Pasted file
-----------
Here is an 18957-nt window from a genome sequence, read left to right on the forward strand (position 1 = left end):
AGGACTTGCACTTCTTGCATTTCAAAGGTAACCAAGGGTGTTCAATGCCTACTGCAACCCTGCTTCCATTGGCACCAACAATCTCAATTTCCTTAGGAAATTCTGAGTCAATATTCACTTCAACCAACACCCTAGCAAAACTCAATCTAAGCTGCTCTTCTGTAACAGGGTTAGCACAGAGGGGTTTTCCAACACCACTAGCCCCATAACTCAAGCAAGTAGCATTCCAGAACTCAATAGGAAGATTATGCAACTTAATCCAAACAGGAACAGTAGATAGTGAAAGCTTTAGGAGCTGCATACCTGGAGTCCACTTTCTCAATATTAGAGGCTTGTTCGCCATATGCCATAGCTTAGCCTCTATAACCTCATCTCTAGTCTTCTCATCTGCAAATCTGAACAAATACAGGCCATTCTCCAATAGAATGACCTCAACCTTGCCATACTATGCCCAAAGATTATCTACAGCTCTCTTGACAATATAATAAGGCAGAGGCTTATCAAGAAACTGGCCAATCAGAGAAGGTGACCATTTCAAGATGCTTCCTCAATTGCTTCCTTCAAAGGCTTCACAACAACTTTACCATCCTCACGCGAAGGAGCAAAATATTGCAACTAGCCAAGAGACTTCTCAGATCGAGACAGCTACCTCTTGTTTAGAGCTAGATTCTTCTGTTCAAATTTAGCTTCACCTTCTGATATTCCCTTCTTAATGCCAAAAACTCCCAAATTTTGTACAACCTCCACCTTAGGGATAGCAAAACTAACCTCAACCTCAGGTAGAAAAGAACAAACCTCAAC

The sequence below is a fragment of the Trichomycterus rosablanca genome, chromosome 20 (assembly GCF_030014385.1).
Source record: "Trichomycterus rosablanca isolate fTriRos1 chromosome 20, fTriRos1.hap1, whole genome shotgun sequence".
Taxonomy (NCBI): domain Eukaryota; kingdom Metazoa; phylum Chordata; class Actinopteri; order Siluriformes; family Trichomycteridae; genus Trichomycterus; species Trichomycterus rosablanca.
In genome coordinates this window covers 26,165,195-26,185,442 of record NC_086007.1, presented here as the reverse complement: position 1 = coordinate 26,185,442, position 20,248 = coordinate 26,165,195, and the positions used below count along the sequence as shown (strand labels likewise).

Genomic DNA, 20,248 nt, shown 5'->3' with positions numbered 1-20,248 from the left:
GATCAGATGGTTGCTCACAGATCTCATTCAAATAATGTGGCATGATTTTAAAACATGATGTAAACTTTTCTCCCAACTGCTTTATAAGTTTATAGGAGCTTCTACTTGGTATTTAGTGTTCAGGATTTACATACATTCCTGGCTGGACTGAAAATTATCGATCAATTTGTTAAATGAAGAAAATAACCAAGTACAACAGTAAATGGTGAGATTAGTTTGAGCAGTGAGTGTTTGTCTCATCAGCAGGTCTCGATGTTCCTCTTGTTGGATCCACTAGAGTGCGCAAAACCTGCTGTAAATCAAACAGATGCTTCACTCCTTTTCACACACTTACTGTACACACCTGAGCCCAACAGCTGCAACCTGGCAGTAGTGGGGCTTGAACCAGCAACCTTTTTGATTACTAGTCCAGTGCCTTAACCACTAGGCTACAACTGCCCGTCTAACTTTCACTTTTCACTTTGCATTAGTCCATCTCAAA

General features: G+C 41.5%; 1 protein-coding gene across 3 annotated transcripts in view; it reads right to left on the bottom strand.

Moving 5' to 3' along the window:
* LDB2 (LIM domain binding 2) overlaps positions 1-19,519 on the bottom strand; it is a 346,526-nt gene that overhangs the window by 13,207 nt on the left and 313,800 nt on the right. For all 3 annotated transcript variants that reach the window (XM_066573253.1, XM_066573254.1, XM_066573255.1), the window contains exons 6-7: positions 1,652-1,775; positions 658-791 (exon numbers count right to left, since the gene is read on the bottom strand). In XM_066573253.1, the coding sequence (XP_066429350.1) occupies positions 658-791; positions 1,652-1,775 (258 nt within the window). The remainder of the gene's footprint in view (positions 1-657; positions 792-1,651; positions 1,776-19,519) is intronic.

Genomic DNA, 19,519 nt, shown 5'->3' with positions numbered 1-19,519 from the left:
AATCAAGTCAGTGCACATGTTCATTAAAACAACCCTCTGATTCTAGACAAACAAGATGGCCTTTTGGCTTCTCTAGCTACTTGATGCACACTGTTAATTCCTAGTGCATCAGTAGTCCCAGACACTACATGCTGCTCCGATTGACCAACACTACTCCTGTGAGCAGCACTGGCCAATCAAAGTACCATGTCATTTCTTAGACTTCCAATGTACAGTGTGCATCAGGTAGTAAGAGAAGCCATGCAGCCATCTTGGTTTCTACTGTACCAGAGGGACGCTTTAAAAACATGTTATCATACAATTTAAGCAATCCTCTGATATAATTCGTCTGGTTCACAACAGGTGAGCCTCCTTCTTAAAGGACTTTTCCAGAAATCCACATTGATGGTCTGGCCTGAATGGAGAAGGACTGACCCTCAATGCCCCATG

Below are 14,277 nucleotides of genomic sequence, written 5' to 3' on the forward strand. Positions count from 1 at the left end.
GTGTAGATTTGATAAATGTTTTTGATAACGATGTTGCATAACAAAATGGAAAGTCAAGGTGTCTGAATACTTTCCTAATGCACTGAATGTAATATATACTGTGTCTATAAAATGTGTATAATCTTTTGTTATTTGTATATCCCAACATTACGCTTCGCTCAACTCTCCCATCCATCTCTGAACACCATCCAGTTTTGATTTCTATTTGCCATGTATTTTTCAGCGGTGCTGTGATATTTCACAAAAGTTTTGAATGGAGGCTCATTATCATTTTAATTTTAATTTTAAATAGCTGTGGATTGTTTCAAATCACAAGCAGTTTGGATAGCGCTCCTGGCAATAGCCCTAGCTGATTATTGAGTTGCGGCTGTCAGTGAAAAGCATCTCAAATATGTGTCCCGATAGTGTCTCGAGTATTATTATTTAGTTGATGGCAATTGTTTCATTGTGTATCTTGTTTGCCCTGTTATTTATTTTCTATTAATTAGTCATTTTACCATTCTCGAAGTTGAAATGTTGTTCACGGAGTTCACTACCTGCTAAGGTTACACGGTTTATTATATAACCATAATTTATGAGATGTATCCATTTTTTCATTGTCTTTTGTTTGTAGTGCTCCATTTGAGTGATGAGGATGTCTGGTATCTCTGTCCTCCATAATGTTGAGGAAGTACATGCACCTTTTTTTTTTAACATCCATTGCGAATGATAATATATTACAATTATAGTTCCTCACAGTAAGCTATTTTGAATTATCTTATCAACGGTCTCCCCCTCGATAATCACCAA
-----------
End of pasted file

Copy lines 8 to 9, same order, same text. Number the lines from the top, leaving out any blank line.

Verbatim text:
GATCAGATGGTTGCTCACAGATCTCATTCAAATAATGTGGCATGATTTTAAAACATGATGTAAACTTTTCTCCCAACTGCTTTATAAGTTTATAGGAGCTTCTACTTGGTATTTAGTGTTCAGGATTTACATACATTCCTGGCTGGACTGAAAATTATCGATCAATTTGTTAAATGAAGAAAATAACCAAGTACAACAGTAAATGGTGAGATTAGTTTGAGCAGTGAGTGTTTGTCTCATCAGCAGGTCTCGATGTTCCTCTTGTTGGATCCACTAGAGTGCGCAAAACCTGCTGTAAATCAAACAGATGCTTCACTCCTTTTCACACACTTACTGTACACACCTGAGCCCAACAGCTGCAACCTGGCAGTAGTGGGGCTTGAACCAGCAACCTTTTTGATTACTAGTCCAGTGCCTTAACCACTAGGCTACAACTGCCCGTCTAACTTTCACTTTTCACTTTGCATTAGTCCATCTCAAA

General features: G+C 41.5%; 1 protein-coding gene across 3 annotated transcripts in view; it reads right to left on the bottom strand.